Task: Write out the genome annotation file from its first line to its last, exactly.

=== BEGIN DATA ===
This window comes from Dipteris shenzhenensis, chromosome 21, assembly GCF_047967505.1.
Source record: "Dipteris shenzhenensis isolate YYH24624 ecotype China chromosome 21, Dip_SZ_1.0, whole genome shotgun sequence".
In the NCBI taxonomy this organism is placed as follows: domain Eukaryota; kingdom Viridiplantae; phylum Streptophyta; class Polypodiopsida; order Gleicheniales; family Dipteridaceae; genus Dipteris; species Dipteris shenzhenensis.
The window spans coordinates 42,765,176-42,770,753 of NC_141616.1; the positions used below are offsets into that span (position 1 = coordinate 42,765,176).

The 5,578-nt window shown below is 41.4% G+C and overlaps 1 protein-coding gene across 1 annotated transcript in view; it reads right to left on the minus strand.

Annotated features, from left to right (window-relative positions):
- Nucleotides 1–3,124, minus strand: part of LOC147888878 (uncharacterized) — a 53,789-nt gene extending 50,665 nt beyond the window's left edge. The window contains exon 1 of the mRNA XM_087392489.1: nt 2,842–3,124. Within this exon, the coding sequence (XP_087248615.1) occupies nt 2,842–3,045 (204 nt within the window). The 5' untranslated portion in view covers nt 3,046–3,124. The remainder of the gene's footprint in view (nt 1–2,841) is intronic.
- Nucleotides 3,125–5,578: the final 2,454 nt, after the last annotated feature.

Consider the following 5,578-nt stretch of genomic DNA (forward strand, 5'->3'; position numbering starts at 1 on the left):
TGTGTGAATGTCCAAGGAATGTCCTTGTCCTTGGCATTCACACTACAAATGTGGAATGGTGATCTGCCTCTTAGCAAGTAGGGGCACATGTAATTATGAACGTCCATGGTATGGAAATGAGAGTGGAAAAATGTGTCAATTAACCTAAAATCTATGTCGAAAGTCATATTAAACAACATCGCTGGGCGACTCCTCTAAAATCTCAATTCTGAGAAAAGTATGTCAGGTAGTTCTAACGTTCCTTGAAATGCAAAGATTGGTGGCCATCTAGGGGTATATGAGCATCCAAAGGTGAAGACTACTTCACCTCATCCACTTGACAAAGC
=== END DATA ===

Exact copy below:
This window comes from Dipteris shenzhenensis, chromosome 21, assembly GCF_047967505.1.
Source record: "Dipteris shenzhenensis isolate YYH24624 ecotype China chromosome 21, Dip_SZ_1.0, whole genome shotgun sequence".
In the NCBI taxonomy this organism is placed as follows: domain Eukaryota; kingdom Viridiplantae; phylum Streptophyta; class Polypodiopsida; order Gleicheniales; family Dipteridaceae; genus Dipteris; species Dipteris shenzhenensis.
The window spans coordinates 42,765,176-42,770,753 of NC_141616.1; the positions used below are offsets into that span (position 1 = coordinate 42,765,176).

The 5,578-nt window shown below is 41.4% G+C and overlaps 1 protein-coding gene across 1 annotated transcript in view; it reads right to left on the minus strand.

Annotated features, from left to right (window-relative positions):
- Nucleotides 1–3,124, minus strand: part of LOC147888878 (uncharacterized) — a 53,789-nt gene extending 50,665 nt beyond the window's left edge. The window contains exon 1 of the mRNA XM_087392489.1: nt 2,842–3,124. Within this exon, the coding sequence (XP_087248615.1) occupies nt 2,842–3,045 (204 nt within the window). The 5' untranslated portion in view covers nt 3,046–3,124. The remainder of the gene's footprint in view (nt 1–2,841) is intronic.
- Nucleotides 3,125–5,578: the final 2,454 nt, after the last annotated feature.

Consider the following 5,578-nt stretch of genomic DNA (forward strand, 5'->3'; position numbering starts at 1 on the left):
TGTGTGAATGTCCAAGGAATGTCCTTGTCCTTGGCATTCACACTACAAATGTGGAATGGTGATCTGCCTCTTAGCAAGTAGGGGCACATGTAATTATGAACGTCCATGGTATGGAAATGAGAGTGGAAAAATGTGTCAATTAACCTAAAATCTATGTCGAAAGTCATATTAAACAACATCGCTGGGCGACTCCTCTAAAATCTCAATTCTGAGAAAAGTATGTCAGGTAGTTCTAACGTTCCTTGAAATGCAAAGATTGGTGGCCATCTAGGGGTATATGAGCATCCAAAGGTGAAGACTACTTCACCTCATCCACTTGACAAAGC